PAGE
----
Apprehensions in Indian Railways over restructuring!

:: M Y Siddiqui ::

Restructuring of railways and merger of service cadres follow Prakash Tandon Committee report of 1994 followed by Rakesh Mohan Committee of 2002, Sam Pitroda Committee of 2012, Sreedharan Committee of 2014 and Debroy Committee of 2015, all pressing for restructuring of Railway Board with the Chairman redesignated from the existing first among equals with a clearly redefined role of Chief Executive Officer (CEO) on functional corporate lines from the existing departmental operational mechanism. Vinod Kumar Yadav, who retired on December 31, 2019 as Chairman Railway Board, has since been re-employed for one year as the first CEO of Indian Railways. He has been tasked to oversee and accomplish all the dirty works of corporatization and merger of seniority groups of eight amalgamated cadres, which a regular serving officer will find it difficult to perform the most challenging onerous tasks of privatization.

With the decision of the Union Cabinet on December 24, 2019, restructuring of the Railway Board in the Ministry of Railways has begun amidst apprehensions of downsizing of Indian Railways on corporate lines and in tune with the emerging globalization of the country’s economy and market forces. Accordingly, eight-member Railway Board is being halved to four-member Board with the Chairman redesignated as the Chief Executive Officer (CEO) of Indian Railways, merger of eight civil services cadres, largely belonging to diverse engineering and technological services, financial and operational cadres into a single whole to be called Indian Railways Management Service (IRMS) through single examinations by the UPSC and the cadre of Railway Protection Force being redesignated as Indian Railways Security Service. With such decisions now under implementation, deck is clear for corporatization of the railways on private lines.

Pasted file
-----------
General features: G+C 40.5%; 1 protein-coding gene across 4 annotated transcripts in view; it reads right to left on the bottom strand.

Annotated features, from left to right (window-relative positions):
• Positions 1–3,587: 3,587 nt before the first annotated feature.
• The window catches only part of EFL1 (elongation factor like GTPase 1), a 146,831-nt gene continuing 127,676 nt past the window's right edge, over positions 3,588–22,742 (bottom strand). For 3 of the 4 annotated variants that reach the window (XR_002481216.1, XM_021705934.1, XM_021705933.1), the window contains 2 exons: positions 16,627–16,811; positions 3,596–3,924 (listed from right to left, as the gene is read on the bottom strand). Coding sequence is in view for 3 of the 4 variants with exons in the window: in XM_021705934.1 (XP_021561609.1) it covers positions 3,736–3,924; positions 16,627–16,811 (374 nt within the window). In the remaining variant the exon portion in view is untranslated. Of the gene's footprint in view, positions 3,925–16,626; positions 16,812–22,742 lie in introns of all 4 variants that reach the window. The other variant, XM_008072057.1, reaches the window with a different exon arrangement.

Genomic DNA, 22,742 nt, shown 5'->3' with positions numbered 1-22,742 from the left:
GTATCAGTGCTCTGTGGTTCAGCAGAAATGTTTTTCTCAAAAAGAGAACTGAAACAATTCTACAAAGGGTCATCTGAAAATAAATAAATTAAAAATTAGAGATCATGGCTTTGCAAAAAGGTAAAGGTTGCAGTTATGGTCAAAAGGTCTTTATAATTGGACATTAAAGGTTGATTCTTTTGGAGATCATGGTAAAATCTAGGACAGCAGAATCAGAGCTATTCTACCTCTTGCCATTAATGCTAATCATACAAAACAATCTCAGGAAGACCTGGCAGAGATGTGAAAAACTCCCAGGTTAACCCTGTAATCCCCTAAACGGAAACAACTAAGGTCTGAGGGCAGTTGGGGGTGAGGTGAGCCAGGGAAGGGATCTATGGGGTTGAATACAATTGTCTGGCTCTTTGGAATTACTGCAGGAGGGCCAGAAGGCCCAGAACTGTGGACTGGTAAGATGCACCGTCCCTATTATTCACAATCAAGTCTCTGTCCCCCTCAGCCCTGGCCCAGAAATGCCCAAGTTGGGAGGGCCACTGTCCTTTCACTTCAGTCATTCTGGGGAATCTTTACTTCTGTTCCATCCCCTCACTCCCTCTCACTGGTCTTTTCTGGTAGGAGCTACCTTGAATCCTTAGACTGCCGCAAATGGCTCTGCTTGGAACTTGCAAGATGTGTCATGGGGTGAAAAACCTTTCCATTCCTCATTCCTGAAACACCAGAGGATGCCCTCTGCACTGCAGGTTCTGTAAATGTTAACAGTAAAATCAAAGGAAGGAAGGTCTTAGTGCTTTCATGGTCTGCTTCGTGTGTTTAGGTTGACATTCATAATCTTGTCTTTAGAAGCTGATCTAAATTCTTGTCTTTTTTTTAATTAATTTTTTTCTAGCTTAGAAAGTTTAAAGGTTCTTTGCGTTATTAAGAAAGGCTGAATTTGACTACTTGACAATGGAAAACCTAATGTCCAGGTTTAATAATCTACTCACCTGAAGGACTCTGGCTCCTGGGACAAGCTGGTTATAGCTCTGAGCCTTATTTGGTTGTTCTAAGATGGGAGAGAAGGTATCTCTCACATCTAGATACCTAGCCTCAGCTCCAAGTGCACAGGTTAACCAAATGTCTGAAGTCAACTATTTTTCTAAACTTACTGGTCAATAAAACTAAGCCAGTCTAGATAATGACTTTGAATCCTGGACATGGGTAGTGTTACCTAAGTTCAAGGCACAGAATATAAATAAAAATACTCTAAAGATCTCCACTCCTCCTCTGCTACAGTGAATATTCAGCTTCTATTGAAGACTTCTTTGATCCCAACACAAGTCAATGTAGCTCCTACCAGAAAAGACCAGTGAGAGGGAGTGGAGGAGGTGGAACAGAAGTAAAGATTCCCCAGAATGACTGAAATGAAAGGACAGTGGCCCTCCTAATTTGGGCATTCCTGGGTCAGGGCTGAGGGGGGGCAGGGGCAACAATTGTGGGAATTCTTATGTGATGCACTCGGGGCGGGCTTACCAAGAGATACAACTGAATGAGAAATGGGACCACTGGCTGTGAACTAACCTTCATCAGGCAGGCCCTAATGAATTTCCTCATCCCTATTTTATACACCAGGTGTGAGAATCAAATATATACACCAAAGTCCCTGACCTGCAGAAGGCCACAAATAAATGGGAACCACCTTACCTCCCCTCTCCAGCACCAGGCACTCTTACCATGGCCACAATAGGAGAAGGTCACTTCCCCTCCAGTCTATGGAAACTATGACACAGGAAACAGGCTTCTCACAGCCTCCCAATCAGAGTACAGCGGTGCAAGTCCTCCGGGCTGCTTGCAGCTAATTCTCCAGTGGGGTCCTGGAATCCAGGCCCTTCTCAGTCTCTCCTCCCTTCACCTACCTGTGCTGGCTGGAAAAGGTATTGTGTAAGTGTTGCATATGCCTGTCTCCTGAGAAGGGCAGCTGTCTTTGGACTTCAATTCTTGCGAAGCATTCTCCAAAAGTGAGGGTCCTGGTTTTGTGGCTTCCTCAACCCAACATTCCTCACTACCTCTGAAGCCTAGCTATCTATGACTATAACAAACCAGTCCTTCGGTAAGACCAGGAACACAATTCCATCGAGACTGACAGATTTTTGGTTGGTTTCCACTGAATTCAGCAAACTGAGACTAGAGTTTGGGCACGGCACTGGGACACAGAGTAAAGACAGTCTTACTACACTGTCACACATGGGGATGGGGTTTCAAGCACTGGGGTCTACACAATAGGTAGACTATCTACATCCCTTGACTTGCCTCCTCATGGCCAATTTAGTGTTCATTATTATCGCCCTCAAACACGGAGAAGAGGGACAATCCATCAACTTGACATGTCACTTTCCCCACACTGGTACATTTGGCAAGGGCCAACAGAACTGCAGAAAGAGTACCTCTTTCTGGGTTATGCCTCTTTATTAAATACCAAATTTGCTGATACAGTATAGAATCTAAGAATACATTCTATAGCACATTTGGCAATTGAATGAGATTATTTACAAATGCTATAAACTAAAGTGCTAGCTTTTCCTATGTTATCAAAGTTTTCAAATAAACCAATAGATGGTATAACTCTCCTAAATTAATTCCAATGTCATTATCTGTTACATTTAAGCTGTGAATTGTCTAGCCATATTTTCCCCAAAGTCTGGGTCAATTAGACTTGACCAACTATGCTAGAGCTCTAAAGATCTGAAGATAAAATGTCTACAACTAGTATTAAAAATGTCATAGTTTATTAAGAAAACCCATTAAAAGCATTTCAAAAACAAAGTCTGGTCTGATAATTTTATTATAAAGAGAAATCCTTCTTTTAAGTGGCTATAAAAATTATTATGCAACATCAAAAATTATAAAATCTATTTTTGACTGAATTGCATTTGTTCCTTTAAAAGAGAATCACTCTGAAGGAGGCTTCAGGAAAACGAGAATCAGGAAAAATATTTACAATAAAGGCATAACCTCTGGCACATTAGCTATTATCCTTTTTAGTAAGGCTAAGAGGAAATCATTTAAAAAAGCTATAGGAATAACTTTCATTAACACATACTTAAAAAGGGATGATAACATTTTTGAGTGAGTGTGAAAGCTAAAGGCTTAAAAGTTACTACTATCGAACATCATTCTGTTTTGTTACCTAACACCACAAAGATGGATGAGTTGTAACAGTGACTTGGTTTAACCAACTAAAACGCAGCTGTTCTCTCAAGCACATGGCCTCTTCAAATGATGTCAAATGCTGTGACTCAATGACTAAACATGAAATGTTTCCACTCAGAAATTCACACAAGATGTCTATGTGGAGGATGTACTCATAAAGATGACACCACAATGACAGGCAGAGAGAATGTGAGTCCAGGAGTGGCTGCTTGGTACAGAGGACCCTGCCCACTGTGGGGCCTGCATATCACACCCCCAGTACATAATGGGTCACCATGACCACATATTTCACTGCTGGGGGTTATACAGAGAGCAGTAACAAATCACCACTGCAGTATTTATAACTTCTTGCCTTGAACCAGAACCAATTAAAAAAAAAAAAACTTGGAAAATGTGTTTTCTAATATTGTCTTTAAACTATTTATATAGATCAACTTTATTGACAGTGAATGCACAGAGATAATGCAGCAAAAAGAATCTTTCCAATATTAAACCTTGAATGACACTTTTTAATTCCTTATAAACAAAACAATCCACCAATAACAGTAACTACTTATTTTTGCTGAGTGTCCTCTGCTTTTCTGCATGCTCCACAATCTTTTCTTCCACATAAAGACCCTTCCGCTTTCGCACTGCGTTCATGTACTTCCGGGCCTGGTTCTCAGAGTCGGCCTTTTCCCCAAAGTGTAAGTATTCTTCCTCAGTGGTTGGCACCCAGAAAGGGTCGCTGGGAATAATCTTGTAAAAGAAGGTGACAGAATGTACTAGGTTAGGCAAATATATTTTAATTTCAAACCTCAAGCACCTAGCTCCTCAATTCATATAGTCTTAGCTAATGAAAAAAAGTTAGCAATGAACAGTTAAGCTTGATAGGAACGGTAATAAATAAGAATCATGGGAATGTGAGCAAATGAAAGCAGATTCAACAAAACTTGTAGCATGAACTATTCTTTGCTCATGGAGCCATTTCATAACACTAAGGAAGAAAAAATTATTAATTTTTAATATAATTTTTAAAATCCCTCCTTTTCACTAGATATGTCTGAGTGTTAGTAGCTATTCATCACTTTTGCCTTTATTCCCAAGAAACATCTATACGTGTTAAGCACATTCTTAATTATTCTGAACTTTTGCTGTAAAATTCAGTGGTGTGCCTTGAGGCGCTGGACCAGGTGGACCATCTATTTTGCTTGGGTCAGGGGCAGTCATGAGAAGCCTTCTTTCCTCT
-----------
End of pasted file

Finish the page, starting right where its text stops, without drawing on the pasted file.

Currently, Group “A” services are recruited through two streams of competitive examinations, Combined Civil Services Examinations and Combined Engineering Services Examinations by the UPSC. There are misgivings galore among the personnel of all the cadres about their aspirations over assured career progression. Added to this, a segment of mechanical engineers is recruited through Railway Apprentice Special Class Examination by the UPSC for the 12th pass candidates, who, after qualifying, are admitted to the Indian Railways Institute of Mechanical Engineering, Jamalpurand following their graduation form part of Indian Railways Service of Mechanical Engineering (IRSME). It is to be seen how each of the individual member in all the eight cadres is adjusted without disturbing his/her inter se seniority based on merit list in each existing cadre, while ensuring career progression formula and related motivational factors in the Indian Railways Management Service, currently under formulation.